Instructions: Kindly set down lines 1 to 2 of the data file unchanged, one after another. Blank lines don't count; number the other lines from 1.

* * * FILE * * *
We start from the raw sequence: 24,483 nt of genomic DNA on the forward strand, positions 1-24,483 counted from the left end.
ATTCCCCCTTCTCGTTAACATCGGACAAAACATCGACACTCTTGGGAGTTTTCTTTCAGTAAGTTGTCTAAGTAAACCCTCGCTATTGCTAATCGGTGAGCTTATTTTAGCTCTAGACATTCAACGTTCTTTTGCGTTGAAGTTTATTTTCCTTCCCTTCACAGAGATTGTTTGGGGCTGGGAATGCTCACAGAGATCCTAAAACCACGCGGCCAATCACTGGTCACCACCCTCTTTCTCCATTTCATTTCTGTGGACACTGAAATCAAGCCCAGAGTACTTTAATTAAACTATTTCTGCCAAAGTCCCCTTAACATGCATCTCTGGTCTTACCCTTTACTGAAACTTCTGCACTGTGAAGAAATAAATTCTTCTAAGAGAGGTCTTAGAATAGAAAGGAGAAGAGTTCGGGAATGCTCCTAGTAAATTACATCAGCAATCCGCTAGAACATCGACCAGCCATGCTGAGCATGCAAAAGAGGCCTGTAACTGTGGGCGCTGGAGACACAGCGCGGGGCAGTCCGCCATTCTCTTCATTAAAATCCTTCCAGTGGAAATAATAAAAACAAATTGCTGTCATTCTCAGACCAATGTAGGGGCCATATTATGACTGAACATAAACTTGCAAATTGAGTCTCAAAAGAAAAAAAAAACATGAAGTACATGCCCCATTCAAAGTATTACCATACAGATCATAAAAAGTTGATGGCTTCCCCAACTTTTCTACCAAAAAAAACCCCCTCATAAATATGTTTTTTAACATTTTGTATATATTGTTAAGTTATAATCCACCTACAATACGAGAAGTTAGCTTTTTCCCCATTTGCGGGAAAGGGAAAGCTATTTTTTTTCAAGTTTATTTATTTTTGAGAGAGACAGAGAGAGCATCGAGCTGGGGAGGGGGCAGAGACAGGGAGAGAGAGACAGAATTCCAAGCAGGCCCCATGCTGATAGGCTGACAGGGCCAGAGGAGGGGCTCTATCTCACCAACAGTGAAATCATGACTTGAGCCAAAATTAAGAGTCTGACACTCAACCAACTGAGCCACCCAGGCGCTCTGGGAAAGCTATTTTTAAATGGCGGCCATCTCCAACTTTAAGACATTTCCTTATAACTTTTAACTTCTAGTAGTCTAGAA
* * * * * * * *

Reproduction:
We start from the raw sequence: 24,483 nt of genomic DNA on the forward strand, positions 1-24,483 counted from the left end.
ATTCCCCCTTCTCGTTAACATCGGACAAAACATCGACACTCTTGGGAGTTTTCTTTCAGTAAGTTGTCTAAGTAAACCCTCGCTATTGCTAATCGGTGAGCTTATTTTAGCTCTAGACATTCAACGTTCTTTTGCGTTGAAGTTTATTTTCCTTCCCTTCACAGAGATTGTTTGGGGCTGGGAATGCTCACAGAGATCCTAAAACCACGCGGCCAATCACTGGTCACCACCCTCTTTCTCCATTTCATTTCTGTGGACACTGAAATCAAGCCCAGAGTACTTTAATTAAACTATTTCTGCCAAAGTCCCCTTAACATGCATCTCTGGTCTTACCCTTTACTGAAACTTCTGCACTGTGAAGAAATAAATTCTTCTAAGAGAGGTCTTAGAATAGAAAGGAGAAGAGTTCGGGAATGCTCCTAGTAAATTACATCAGCAATCCGCTAGAACATCGACCAGCCATGCTGAGCATGCAAAAGAGGCCTGTAACTGTGGGCGCTGGAGACACAGCGCGGGGCAGTCCGCCATTCTCTTCATTAAAATCCTTCCAGTGGAAATAATAAAAACAAATTGCTGTCATTCTCAGACCAATGTAGGGGCCATATTATGACTGAACATAAACTTGCAAATTGAGTCTCAAAAGAAAAAAAAAACATGAAGTACATGCCCCATTCAAAGTATTACCATACAGATCATAAAAAGTTGATGGCTTCCCCAACTTTTCTACCAAAAAAAACCCCCTCATAAATATGTTTTTTAACATTTTGTATATATTGTTAAGTTATAATCCACCTACAATACGAGAAGTTAGCTTTTTCCCCATTTGCGGGAAAGGGAAAGCTATTTTTTTTCAAGTTTATTTATTTTTGAGAGAGACAGAGAGAGCATCGAGCTGGGGAGGGGGCAGAGACAGGGAGAGAGAGACAGAATTCCAAGCAGGCCCCATGCTGATAGGCTGACAGGGCCAGAGGAGGGGCTCTATCTCACCAACAGTGAAATCATGACTTGAGCCAAAATTAAGAGTCTGACACTCAACCAACTGAGCCACCCAGGCGCTCTGGGAAAGCTATTTTTAAATGGCGGCCATCTCCAACTTTAAGACATTTCCTTATAACTTTTAACTTCTAGTAGTCTAGAA